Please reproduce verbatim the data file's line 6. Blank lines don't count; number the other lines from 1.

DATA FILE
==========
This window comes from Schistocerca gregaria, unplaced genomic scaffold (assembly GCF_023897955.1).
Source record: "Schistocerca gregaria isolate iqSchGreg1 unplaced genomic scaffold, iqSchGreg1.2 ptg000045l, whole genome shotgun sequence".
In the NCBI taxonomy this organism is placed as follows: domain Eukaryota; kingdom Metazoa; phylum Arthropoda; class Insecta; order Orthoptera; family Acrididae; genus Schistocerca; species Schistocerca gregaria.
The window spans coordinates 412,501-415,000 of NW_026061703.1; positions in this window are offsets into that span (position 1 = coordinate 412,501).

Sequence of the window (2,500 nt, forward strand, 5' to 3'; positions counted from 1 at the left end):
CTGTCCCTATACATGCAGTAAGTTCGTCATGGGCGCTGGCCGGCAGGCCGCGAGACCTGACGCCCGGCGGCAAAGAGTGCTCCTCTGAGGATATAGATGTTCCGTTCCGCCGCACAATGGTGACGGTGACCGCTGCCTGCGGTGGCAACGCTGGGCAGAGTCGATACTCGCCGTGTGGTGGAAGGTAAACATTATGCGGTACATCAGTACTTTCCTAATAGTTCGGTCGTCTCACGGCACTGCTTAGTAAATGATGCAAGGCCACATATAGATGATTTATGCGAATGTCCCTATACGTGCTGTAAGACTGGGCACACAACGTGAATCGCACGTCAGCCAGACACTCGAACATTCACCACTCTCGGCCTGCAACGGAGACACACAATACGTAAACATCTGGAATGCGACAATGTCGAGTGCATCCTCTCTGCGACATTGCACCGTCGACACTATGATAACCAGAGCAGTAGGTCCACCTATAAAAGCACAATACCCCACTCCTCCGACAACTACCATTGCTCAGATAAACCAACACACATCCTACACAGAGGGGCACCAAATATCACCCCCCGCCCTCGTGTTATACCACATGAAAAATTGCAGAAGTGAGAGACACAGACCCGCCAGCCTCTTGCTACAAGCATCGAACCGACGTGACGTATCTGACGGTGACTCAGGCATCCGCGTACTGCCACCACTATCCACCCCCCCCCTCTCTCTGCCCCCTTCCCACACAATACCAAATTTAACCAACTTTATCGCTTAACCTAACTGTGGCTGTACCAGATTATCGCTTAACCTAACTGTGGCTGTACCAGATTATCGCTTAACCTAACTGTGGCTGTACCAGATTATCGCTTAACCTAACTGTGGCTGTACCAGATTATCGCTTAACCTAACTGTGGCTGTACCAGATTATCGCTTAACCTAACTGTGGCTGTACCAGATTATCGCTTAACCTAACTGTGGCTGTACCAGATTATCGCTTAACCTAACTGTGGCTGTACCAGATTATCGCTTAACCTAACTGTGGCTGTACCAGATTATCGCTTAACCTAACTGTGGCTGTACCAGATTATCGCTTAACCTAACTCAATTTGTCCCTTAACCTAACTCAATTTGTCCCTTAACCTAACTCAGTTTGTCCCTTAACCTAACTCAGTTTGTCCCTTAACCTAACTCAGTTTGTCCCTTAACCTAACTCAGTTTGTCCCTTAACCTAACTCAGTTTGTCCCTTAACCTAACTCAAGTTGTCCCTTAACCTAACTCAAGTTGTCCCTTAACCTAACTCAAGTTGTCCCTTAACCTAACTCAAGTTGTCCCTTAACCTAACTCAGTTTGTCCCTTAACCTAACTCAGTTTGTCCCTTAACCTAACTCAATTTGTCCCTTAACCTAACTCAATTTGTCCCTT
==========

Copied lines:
CTGTCCCTATACATGCAGTAAGTTCGTCATGGGCGCTGGCCGGCAGGCCGCGAGACCTGACGCCCGGCGGCAAAGAGTGCTCCTCTGAGGATATAGATGTTCCGTTCCGCCGCACAATGGTGACGGTGACCGCTGCCTGCGGTGGCAACGCTGGGCAGAGTCGATACTCGCCGTGTGGTGGAAGGTAAACATTATGCGGTACATCAGTACTTTCCTAATAGTTCGGTCGTCTCACGGCACTGCTTAGTAAATGATGCAAGGCCACATATAGATGATTTATGCGAATGTCCCTATACGTGCTGTAAGACTGGGCACACAACGTGAATCGCACGTCAGCCAGACACTCGAACATTCACCACTCTCGGCCTGCAACGGAGACACACAATACGTAAACATCTGGAATGCGACAATGTCGAGTGCATCCTCTCTGCGACATTGCACCGTCGACACTATGATAACCAGAGCAGTAGGTCCACCTATAAAAGCACAATACCCCACTCCTCCGACAACTACCATTGCTCAGATAAACCAACACACATCCTACACAGAGGGGCACCAAATATCACCCCCCGCCCTCGTGTTATACCACATGAAAAATTGCAGAAGTGAGAGACACAGACCCGCCAGCCTCTTGCTACAAGCATCGAACCGACGTGACGTATCTGACGGTGACTCAGGCATCCGCGTACTGCCACCACTATCCACCCCCCCCCTCTCTCTGCCCCCTTCCCACACAATACCAAATTTAACCAACTTTATCGCTTAACCTAACTGTGGCTGTACCAGATTATCGCTTAACCTAACTGTGGCTGTACCAGATTATCGCTTAACCTAACTGTGGCTGTACCAGATTATCGCTTAACCTAACTGTGGCTGTACCAGATTATCGCTTAACCTAACTGTGGCTGTACCAGATTATCGCTTAACCTAACTGTGGCTGTACCAGATTATCGCTTAACCTAACTGTGGCTGTACCAGATTATCGCTTAACCTAACTGTGGCTGTACCAGATTATCGCTTAACCTAACTGTGGCTGTACCAGATTATCGCTTAACCTAACTGTGGCTGTACCAGATTATCGCTTAACCTAACTCAATTTGTCCCTTAACCTAACTCAATTTGTCCCTTAACCTAACTCAGTTTGTCCCTTAACCTAACTCAGTTTGTCCCTTAACCTAACTCAGTTTGTCCCTTAACCTAACTCAGTTTGTCCCTTAACCTAACTCAGTTTGTCCCTTAACCTAACTCAAGTTGTCCCTTAACCTAACTCAAGTTGTCCCTTAACCTAACTCAAGTTGTCCCTTAACCTAACTCAAGTTGTCCCTTAACCTAACTCAGTTTGTCCCTTAACCTAACTCAGTTTGTCCCTTAACCTAACTCAATTTGTCCCTTAACCTAACTCAATTTGTCCCTT